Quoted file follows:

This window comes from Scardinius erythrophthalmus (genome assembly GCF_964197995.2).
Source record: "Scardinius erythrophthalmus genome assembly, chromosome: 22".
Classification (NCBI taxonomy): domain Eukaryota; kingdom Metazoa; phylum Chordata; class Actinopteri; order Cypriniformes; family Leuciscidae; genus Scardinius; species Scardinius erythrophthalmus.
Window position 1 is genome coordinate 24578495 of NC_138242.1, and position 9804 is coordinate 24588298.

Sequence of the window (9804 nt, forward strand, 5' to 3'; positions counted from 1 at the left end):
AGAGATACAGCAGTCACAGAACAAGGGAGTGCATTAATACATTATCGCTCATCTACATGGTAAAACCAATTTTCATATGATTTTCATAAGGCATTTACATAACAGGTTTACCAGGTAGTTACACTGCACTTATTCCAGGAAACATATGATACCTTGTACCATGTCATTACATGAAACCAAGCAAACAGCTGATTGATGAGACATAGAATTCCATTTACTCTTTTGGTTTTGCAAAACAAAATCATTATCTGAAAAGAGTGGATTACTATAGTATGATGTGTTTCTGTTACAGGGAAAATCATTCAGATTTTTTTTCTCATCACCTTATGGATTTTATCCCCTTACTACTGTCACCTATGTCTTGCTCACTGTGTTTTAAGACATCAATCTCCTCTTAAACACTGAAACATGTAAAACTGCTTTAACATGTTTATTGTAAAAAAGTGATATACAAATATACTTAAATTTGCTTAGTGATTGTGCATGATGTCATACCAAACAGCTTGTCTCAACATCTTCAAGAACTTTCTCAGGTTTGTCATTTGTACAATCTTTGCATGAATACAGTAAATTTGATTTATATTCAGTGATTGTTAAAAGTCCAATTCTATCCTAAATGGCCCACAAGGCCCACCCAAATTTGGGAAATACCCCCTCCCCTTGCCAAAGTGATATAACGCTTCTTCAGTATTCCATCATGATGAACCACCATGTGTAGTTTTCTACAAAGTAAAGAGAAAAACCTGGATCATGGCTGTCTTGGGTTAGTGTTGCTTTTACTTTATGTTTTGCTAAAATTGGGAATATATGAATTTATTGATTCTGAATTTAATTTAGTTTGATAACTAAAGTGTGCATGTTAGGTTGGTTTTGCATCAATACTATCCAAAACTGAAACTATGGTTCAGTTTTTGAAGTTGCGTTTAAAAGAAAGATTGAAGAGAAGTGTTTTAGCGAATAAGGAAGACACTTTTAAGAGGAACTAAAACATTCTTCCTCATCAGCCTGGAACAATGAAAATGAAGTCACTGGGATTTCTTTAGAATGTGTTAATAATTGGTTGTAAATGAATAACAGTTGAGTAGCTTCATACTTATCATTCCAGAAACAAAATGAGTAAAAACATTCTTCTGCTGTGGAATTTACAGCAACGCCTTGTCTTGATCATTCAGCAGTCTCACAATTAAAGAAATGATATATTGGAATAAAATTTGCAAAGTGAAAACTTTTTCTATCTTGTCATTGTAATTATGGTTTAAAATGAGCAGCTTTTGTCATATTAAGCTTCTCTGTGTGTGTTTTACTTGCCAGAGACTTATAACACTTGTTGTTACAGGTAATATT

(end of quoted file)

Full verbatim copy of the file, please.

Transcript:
This window comes from Scardinius erythrophthalmus (genome assembly GCF_964197995.2).
Source record: "Scardinius erythrophthalmus genome assembly, chromosome: 22".
Classification (NCBI taxonomy): domain Eukaryota; kingdom Metazoa; phylum Chordata; class Actinopteri; order Cypriniformes; family Leuciscidae; genus Scardinius; species Scardinius erythrophthalmus.
Window position 1 is genome coordinate 24578495 of NC_138242.1, and position 9804 is coordinate 24588298.

Sequence of the window (9804 nt, forward strand, 5' to 3'; positions counted from 1 at the left end):
AGAGATACAGCAGTCACAGAACAAGGGAGTGCATTAATACATTATCGCTCATCTACATGGTAAAACCAATTTTCATATGATTTTCATAAGGCATTTACATAACAGGTTTACCAGGTAGTTACACTGCACTTATTCCAGGAAACATATGATACCTTGTACCATGTCATTACATGAAACCAAGCAAACAGCTGATTGATGAGACATAGAATTCCATTTACTCTTTTGGTTTTGCAAAACAAAATCATTATCTGAAAAGAGTGGATTACTATAGTATGATGTGTTTCTGTTACAGGGAAAATCATTCAGATTTTTTTTCTCATCACCTTATGGATTTTATCCCCTTACTACTGTCACCTATGTCTTGCTCACTGTGTTTTAAGACATCAATCTCCTCTTAAACACTGAAACATGTAAAACTGCTTTAACATGTTTATTGTAAAAAAGTGATATACAAATATACTTAAATTTGCTTAGTGATTGTGCATGATGTCATACCAAACAGCTTGTCTCAACATCTTCAAGAACTTTCTCAGGTTTGTCATTTGTACAATCTTTGCATGAATACAGTAAATTTGATTTATATTCAGTGATTGTTAAAAGTCCAATTCTATCCTAAATGGCCCACAAGGCCCACCCAAATTTGGGAAATACCCCCTCCCCTTGCCAAAGTGATATAACGCTTCTTCAGTATTCCATCATGATGAACCACCATGTGTAGTTTTCTACAAAGTAAAGAGAAAAACCTGGATCATGGCTGTCTTGGGTTAGTGTTGCTTTTACTTTATGTTTTGCTAAAATTGGGAATATATGAATTTATTGATTCTGAATTTAATTTAGTTTGATAACTAAAGTGTGCATGTTAGGTTGGTTTTGCATCAATACTATCCAAAACTGAAACTATGGTTCAGTTTTTGAAGTTGCGTTTAAAAGAAAGATTGAAGAGAAGTGTTTTAGCGAATAAGGAAGACACTTTTAAGAGGAACTAAAACATTCTTCCTCATCAGCCTGGAACAATGAAAATGAAGTCACTGGGATTTCTTTAGAATGTGTTAATAATTGGTTGTAAATGAATAACAGTTGAGTAGCTTCATACTTATCATTCCAGAAACAAAATGAGTAAAAACATTCTTCTGCTGTGGAATTTACAGCAACGCCTTGTCTTGATCATTCAGCAGTCTCACAATTAAAGAAATGATATATTGGAATAAAATTTGCAAAGTGAAAACTTTTTCTATCTTGTCATTGTAATTATGGTTTAAAATGAGCAGCTTTTGTCATATTAAGCTTCTCTGTGTGTGTTTTACTTGCCAGAGACTTATAACACTTGTTGTTACAGGTAATATT